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What can experiments tell us about how to improve governance?

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  • Gisselquist, Rachel M.
  • Nino-Zarazua, Miguel

Abstract

In recent years, randomized controlled trials have become increasingly popular in the social sciences. In development economics in particular, their use has attracted considerable debate in relation to the identification of .what works. in development pol

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Bibliographic Info

Paper provided by World Institute for Development Economic Research (UNU-WIDER) in its series Working Paper Series with number UNU-WIDER Research Paper WP2013/077.

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Length: 36
Date of creation: 2013
Date of revision:
Handle: RePEc:unu:wpaper:wp2013-077

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Keywords: randomised control trials; governance; development;

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  1. Paul Collier & Pedro C. Vicente, 2008. "Votes and Violence: Evidence from a Field Experiment in Nigeria," HiCN Working Papers 50, Households in Conflict Network.
  2. Martina Björkman & Jakob Svensson, 2009. "Power to the People: Evidence from a Randomized Field Experiment on Community-Based Monitoring in Uganda," The Quarterly Journal of Economics, MIT Press, vol. 124(2), pages 735-769, May.
  3. Leonard Wantchekon, 2003. "Clientelism and voting behavior: Evidence from a field experiment in benin," Natural Field Experiments 00339, The Field Experiments Website.
  4. Benjamin Olken, 2005. "Monitoring corruption: Evidence from a field experiment in indonesia," Natural Field Experiments 00317, The Field Experiments Website.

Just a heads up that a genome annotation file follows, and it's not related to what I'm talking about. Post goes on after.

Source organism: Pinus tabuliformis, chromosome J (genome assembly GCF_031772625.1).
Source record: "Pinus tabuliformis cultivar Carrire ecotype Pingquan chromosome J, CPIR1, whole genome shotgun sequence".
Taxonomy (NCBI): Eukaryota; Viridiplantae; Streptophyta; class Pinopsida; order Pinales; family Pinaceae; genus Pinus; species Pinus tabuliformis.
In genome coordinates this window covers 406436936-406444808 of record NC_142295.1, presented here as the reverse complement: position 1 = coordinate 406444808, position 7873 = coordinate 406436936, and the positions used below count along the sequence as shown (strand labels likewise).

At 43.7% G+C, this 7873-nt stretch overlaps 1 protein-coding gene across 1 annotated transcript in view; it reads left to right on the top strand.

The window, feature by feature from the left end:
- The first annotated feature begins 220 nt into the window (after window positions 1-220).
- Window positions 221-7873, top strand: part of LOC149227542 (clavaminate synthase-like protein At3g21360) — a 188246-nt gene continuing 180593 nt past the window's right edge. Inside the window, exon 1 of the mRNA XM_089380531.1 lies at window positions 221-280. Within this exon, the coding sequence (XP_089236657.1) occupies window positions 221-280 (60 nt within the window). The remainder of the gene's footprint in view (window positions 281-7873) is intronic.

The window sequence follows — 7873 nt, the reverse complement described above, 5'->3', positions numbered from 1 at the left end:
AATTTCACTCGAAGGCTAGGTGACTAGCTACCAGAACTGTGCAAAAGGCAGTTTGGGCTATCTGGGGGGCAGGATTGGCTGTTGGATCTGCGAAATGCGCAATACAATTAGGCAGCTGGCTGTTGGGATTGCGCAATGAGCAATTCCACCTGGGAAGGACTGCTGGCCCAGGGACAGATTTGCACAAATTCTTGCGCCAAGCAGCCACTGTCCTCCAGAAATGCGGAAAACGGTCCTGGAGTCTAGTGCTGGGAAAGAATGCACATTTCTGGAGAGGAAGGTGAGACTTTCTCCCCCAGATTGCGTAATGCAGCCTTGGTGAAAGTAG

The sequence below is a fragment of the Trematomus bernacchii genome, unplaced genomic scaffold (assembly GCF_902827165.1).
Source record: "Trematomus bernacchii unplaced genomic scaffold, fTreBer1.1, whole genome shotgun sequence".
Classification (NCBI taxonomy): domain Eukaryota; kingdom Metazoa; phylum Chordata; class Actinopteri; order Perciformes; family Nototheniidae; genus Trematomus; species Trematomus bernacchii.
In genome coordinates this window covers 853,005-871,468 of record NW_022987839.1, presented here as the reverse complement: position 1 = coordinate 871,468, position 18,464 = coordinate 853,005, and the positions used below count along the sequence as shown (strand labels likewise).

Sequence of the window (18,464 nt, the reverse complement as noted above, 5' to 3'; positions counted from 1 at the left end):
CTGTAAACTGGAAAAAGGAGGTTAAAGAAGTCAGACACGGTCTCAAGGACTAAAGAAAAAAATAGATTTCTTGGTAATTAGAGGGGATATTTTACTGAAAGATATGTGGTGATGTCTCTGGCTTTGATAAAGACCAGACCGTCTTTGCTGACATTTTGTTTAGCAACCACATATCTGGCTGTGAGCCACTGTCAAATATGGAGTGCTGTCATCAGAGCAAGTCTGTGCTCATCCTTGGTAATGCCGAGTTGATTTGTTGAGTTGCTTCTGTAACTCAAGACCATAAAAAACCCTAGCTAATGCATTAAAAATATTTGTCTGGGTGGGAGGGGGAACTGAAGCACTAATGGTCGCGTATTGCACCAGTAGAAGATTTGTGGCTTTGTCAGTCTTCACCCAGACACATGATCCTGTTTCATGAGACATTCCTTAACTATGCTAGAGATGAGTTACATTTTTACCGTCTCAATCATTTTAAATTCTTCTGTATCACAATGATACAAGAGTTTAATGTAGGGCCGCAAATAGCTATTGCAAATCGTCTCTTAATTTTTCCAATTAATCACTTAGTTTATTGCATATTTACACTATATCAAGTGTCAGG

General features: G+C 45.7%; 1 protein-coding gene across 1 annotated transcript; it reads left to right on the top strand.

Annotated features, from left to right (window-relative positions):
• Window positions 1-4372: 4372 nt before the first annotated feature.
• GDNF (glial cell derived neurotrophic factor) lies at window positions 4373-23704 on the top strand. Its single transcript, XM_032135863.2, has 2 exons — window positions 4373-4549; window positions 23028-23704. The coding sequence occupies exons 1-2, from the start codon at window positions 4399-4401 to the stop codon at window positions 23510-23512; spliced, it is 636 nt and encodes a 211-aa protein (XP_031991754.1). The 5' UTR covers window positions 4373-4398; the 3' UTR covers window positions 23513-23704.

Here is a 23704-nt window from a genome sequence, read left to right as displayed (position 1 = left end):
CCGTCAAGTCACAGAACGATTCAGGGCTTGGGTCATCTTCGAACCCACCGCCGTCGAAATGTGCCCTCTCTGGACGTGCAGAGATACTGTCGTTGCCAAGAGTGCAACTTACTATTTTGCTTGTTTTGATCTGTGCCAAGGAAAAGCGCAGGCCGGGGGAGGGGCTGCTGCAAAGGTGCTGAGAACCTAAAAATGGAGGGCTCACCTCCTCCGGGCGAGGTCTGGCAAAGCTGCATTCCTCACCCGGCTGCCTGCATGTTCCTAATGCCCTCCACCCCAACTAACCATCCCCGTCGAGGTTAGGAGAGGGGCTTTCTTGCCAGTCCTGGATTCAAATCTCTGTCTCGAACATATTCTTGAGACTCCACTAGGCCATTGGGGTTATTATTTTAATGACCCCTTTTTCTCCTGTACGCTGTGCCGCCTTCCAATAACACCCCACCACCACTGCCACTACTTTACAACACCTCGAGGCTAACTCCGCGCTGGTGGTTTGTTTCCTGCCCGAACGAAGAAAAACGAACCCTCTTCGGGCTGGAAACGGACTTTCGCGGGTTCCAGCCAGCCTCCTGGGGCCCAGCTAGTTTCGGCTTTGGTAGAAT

5. Thomas Dee, 2009. "Conditional Cash Penalties in Education: Evidence from the Learnfare Experiment," NBER Working Papers 15126, National Bureau of Economic Research, Inc.
  6. Kenneth Goldin, 1977. "Equal access vs. Selective access: A critique of public goods theory," Public Choice, Springer, vol. 29(1), pages 53-71, March.
  7. Duflo, Esther & Hanna, Rema & Ryan, Stephen, 2008. "Monitoring Works: Getting Teachers to Come to School," CEPR Discussion Papers 6682, C.E.P.R. Discussion Papers.
  8. Priyanka Pandey & Sangeeta Goyal & Venkatesh Sundararaman, 2009. "Community participation in public schools: impact of information campaigns in three Indian states," Education Economics, Taylor & Francis Journals, vol. 17(3), pages 355-375.
  9. Kremer, Michael & Miguel, Edward & Thornton, Rebecca & Ozier, Owen, 2005. "Incentives to learn," Policy Research Working Paper Series 3546, The World Bank.
  10. F Javier Mato Diaz, 2012. "Poor Economics. A Radical Rethinking of the Way to Fight Global Poverty," The European Journal of Development Research, Palgrave Macmillan, vol. 24(5), pages 832-834, December.
  11. Abhijit Vinayak Banerjee & Alice H. Amsden & Robert H. Bates & Jagdish Bhagwati & Angus Deaton & Nicholas Stern, 2007. "Making Aid Work," MIT Press Books, The MIT Press, edition 1, volume 1, number 0262026155, December.
  12. Abhijit Banerjee & Raghabendra Chattopadhyay & Esther Duflo & Daniel Keniston & Nina Singh, 2012. "Can Institutions be Reformed from Within? Evidence from a Randomized Experiment with the Rajasthan Police," Working Papers id:4813, eSocialSciences.
  13. Stella A. Quimbo & John W. Peabody & Riti Shimkhada & Jhiedon Florentino & Orville Solon, 2011. "Evidence of a causal link between health outcomes, insurance coverage, and a policy to expand access: experimental data from children in the Philippines," Health Economics, John Wiley & Sons, Ltd., vol. 20(5), pages 620-630, May.
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